PALM BEACH -- It's deja vu in Palm Beach,
In the Spring of 2008, the NFL's annual league meetings were here and a large portion of that event was a bloodletting by the Patriots.
Bill Belichick and Robert Kraft stood before a room of their peers and apologized for videotaping opponents' defensive signals from the sidelines during games.
Accentuating the cleansing, NFL Commissioner Roger Goodell advanced a fair playsportsmanshipethics platform. Henceforth, coaches, GMs and owners were to police themselves and sign off that they were clean and pure as the driven snow.
And within a year, the New Orleans Saints were running a program in which players were rewarded for injuring opponents.
This week, Saints coach Sean Payton and GM Mickey Loomis are expected to do some penance in front of their peers and the assembled owners.
There's been a lot of discussion about the Draconian punishment handed down by Goodell in this so-called Bountygate mess.
But to me, the reason the commissioner was so penal has its roots in the 2008 meetings. The Saints directly defied investigators, yes, but they also put pen to paper and signed off on their program being ethically clean.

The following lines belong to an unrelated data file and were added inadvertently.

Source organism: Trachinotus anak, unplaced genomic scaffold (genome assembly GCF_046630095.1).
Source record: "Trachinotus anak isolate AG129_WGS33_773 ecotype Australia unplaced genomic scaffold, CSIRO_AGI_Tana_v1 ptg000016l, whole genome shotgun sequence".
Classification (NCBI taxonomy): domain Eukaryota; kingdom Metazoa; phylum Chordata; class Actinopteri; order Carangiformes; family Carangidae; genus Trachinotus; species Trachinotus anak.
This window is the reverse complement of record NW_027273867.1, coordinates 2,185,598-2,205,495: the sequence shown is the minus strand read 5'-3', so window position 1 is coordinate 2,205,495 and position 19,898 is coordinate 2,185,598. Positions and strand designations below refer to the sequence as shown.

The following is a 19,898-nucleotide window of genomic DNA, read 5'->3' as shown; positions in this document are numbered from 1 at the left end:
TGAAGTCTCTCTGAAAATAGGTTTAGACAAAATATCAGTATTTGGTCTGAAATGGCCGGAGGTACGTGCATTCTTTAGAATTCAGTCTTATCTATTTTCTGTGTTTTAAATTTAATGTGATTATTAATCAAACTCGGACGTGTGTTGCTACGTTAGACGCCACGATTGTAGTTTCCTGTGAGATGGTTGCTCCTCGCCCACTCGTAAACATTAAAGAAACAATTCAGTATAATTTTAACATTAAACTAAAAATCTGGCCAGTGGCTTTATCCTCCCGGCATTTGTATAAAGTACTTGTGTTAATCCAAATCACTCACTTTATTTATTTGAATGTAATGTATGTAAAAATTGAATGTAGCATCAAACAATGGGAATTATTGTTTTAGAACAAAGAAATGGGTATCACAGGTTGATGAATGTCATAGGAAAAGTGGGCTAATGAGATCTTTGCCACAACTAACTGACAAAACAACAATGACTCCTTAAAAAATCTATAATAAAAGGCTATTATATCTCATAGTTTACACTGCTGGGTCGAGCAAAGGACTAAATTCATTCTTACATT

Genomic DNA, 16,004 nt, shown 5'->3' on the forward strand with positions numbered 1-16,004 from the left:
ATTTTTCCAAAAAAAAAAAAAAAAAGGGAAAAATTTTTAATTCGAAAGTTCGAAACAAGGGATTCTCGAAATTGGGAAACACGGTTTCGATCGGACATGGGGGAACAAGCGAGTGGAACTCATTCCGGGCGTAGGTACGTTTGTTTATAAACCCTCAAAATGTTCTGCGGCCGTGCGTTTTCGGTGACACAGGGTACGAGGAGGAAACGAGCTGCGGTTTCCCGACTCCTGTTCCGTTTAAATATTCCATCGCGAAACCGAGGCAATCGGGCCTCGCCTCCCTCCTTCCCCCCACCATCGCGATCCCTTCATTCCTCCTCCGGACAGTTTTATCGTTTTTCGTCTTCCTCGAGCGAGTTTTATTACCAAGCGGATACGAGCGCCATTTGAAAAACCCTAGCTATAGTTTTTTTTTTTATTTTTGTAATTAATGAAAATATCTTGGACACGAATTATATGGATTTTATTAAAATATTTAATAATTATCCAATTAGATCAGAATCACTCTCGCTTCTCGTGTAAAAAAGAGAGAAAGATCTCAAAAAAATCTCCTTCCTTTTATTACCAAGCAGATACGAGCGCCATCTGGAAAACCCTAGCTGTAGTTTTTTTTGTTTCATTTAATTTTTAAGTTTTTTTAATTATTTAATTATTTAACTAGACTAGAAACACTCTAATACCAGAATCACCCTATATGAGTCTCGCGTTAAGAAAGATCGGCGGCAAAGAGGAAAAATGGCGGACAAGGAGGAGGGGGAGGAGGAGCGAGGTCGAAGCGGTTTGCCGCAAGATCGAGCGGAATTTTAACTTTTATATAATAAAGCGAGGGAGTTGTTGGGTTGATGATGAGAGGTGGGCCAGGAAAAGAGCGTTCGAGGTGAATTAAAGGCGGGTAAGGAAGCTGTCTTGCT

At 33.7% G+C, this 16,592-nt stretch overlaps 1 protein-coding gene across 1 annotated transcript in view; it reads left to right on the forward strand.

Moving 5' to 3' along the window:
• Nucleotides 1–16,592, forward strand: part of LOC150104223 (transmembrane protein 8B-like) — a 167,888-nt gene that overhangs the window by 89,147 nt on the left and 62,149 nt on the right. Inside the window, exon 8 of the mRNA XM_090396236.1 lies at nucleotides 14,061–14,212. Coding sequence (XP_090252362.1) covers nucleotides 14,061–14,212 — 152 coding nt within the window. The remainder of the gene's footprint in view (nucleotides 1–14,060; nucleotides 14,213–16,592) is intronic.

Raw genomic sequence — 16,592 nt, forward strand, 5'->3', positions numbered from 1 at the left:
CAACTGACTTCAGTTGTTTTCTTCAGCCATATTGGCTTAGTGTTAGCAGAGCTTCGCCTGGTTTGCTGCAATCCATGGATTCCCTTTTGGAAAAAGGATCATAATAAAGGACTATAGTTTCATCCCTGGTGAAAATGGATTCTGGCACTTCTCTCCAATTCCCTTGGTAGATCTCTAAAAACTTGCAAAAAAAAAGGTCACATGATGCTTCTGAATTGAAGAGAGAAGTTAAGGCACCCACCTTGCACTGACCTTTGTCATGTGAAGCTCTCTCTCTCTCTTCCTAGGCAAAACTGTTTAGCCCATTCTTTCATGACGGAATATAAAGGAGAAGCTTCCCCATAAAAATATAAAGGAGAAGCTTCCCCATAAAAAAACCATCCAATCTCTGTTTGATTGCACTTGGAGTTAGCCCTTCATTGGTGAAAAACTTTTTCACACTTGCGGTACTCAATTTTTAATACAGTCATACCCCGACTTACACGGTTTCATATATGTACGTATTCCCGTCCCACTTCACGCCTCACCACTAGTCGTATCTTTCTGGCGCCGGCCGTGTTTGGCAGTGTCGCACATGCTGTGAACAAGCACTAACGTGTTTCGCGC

Doing that while maintaining a bounty program was -- along with everything else -- a raised middle finger in the face of Goodell.
In handing down his punishment, Goodell specifically cited the amendment enacted in 2008.
"A 2007 amendment to the NFL Constitution and By-Laws obligated coaches and supervisory employees 'to communicate openly and candidly with the principal owner andor his designated representative; to ensure that club ownership is informed on a complete and timely basis of all matters affecting the clubs operations; and to avoid actions that undermine or damage the clubs reputation or operating success.' The obligation to supervise the coaching staff and players is also expressly set forth in the employment agreement signed by Coach Payton."
In addition to being on a different planet entirely from what the Patriots were cuffed around for in 2008, the Saints are also paying the price for ignoring the law-and-order, fair play standards handed down here at The Breakers four years ago.
And now they are where the Patriots were. In more ways than one.